Now if you were reading this in the Hebrew text you might be startled to read this particular passage because they expression may be very easily rendered, the teacher of righteousness; literally, the teacher for righteousness. And if you will remember in the Quran literature discovered a generation ago reference was made to a teacher of righteousness over which the sect in Quran made quite a bit. Then if you go back in the study of the Book of Joel in the past you will undoubtedly, ultimately come to information that will tell you that some of the earliest of the rabbis interpreted this expression in verse 23, “the early rain,” as the teacher of righteousness. For example, Rashe, one of the well known rabbinic interpreters took this as, “the teacher of righteousness even Ezra did the same.” The Old Testament text in Latin has a similar rendering and some other places there is some textual evidence for this. And if that is so I will give you the teacher of righteousness, it was only natural that they should then think that this is a reference for a personal Messiah.

So that this expression then, “For I will give you or he has given you the early rain for your vindication,” might well be, “He has given you the teacher for righteousness,” a reference to the coming of our Lord Jesus Christ as the teacher of righteousness in his Second Advent. Incidentally, in some modern literatures, some modern studies of the Old Testament a very lengthy defense, a very able defense of the personal interpretation has been given in recent years by a man whose name is Ahlstrom, and I know you are anxious to rush to the library and get that book and read it but there has been some interesting things written concerning the expression. Again I am just a little bit inclined to reject that interpretation but I mention it to you. It might be so.

Now let’s look at the closing promises. Verses 24 through 27 are the closing promises which are promised as a result of Judah’s repentance. We read,

“And the threshing floors will be full of grain, and the vats will overflow with the new wine and oil. ‘Then I will make up to you for the years that the swarming locust has eaten, the creeping locust, the stripping locust and the gnawing locust, My great army which I sent among you.’”

Incidentally, did you notice that expression, “my great army that I have sent among you?” Because all of the things that happen in the experiences of men are ultimately things that are done by the determination of God. So he says, “My great army.” In other words, this judgment that came upon Judah from the locust was something that the Lord had sent ultimately. The experiences of life are ultimately to be traced to him in order that we may be exercised by them.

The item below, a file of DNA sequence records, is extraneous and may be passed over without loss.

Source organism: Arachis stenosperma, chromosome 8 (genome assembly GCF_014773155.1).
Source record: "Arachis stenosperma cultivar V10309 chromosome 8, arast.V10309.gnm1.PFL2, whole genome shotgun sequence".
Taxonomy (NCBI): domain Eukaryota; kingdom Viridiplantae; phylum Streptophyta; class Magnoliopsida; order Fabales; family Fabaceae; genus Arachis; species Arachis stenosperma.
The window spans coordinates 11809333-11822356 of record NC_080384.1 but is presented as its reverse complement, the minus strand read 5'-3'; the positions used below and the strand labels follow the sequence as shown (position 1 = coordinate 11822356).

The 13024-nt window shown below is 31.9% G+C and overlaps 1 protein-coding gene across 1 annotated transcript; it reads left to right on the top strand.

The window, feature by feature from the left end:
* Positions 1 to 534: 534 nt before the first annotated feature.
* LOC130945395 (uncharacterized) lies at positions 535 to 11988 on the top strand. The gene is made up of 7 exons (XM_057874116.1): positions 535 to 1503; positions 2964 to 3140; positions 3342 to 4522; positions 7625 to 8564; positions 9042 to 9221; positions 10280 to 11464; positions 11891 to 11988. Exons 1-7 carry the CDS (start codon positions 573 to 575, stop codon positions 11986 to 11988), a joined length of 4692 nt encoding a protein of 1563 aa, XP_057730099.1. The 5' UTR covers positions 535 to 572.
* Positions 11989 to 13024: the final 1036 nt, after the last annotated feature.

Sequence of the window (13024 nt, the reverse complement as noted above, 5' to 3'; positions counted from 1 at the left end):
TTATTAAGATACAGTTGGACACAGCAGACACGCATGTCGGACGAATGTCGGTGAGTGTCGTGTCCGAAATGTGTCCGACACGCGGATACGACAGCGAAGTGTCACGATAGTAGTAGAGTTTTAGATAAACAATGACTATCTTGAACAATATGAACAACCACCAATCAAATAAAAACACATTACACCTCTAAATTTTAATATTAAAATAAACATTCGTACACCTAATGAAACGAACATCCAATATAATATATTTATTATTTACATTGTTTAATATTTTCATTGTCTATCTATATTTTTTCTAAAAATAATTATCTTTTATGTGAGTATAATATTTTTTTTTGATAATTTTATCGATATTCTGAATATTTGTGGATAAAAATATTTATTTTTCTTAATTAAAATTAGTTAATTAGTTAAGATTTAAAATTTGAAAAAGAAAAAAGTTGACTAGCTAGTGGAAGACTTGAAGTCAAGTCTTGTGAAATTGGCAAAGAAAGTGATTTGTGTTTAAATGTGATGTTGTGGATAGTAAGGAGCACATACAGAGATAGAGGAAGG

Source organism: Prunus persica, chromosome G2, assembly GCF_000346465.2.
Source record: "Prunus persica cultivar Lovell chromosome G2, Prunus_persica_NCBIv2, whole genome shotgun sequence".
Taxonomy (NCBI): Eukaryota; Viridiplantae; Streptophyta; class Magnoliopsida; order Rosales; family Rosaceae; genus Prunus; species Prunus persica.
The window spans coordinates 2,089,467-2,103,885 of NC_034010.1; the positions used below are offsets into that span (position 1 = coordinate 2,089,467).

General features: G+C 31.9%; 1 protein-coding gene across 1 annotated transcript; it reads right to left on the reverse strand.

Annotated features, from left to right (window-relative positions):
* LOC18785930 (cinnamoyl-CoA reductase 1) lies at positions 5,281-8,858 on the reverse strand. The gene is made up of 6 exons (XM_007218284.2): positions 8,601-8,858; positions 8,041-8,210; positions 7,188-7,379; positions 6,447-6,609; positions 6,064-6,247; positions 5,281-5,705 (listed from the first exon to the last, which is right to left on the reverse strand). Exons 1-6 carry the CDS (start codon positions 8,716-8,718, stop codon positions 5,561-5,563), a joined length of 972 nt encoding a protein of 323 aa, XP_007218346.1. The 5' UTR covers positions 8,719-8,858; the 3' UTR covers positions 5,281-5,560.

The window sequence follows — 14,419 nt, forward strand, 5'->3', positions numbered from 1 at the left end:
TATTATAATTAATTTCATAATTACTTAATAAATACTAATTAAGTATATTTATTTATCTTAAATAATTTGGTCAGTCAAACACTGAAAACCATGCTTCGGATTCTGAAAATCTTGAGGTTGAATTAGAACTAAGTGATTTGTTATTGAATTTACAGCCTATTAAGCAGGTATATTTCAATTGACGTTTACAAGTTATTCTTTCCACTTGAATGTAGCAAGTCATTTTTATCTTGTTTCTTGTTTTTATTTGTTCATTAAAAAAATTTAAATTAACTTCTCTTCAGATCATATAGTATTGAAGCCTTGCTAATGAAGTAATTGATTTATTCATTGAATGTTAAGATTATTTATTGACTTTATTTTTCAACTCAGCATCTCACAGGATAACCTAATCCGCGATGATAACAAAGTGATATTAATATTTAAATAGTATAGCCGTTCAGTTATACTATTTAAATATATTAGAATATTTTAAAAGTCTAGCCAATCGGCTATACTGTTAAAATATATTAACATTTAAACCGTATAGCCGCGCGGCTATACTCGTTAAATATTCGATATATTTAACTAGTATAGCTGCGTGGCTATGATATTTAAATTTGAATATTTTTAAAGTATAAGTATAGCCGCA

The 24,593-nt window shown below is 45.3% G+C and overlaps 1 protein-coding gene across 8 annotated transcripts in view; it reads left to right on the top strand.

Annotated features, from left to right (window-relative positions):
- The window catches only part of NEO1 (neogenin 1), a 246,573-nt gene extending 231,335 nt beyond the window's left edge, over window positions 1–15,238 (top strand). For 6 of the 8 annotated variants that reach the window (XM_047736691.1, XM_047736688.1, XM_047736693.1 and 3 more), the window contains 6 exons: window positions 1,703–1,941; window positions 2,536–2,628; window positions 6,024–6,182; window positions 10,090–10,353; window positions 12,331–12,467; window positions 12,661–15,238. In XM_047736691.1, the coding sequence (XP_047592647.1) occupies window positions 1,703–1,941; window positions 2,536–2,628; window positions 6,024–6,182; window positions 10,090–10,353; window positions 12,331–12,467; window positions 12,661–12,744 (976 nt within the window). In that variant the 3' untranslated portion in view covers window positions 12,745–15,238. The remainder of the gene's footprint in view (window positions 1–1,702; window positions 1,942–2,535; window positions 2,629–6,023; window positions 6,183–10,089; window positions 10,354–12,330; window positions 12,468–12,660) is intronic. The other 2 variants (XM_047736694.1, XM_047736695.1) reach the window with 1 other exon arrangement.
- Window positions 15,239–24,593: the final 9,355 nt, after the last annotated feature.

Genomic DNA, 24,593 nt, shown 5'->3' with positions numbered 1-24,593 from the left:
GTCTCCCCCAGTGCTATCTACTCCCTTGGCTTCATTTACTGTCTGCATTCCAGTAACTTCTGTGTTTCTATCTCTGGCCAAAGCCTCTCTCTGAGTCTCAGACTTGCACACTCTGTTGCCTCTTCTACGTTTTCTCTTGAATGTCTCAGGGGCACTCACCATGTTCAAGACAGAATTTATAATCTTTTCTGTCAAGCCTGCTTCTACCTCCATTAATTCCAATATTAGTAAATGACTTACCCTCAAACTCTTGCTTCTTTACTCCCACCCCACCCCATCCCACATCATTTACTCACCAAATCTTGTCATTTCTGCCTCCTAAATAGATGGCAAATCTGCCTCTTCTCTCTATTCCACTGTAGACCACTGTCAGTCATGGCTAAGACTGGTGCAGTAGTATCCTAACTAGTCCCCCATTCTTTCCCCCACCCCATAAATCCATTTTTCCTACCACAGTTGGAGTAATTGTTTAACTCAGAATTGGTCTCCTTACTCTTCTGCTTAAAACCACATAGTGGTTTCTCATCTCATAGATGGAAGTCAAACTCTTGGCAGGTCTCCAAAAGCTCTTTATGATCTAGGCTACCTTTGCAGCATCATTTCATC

So that’s a good experience. The things that happen to us in our life, we should look at them as if they have come to us from God for our edification, for our instruction, for our exercise; spiritual exercise. We should be concerned about the things that do happen to us. They do have a purpose. All of the things that happen to us, the providence of God covers all of the experiences of our life and that providence is for our edification. He calls it,

“My great army which I sent among you. You shall have plenty to eat and be satisfied and praise the name of the Lord your God, who has dealt wondrously with you; then My people will never be put to shame. Thus you will know that I am in the midst of Israel, that I am the Lord your God, and there is no other; and My people will never be put to shame.”

This I say as a continuation of the opening verses in this section in which the promises that come to them because of their repentance are set forth. You know there is, I think, a practical application of these verses that we do not want to miss. And that is that in state of disobedience before the Lord, the teaching of the word of God from the Old Testament on through the New Testament is a teaching that calls upon us to repent of the sin that disturbs our relationship with the Lord. That’s a lesson, I think, that is important for all of us. It’s so easy to allow the things that disturb our relationship with the Lord to persist, and when they persist they always get worse. “A little leaven leavens the lump.” It spreads. It spreads even in our own lives so that we become hardened to the things of God. We do not understand the things of God then, thus we become even more hardened.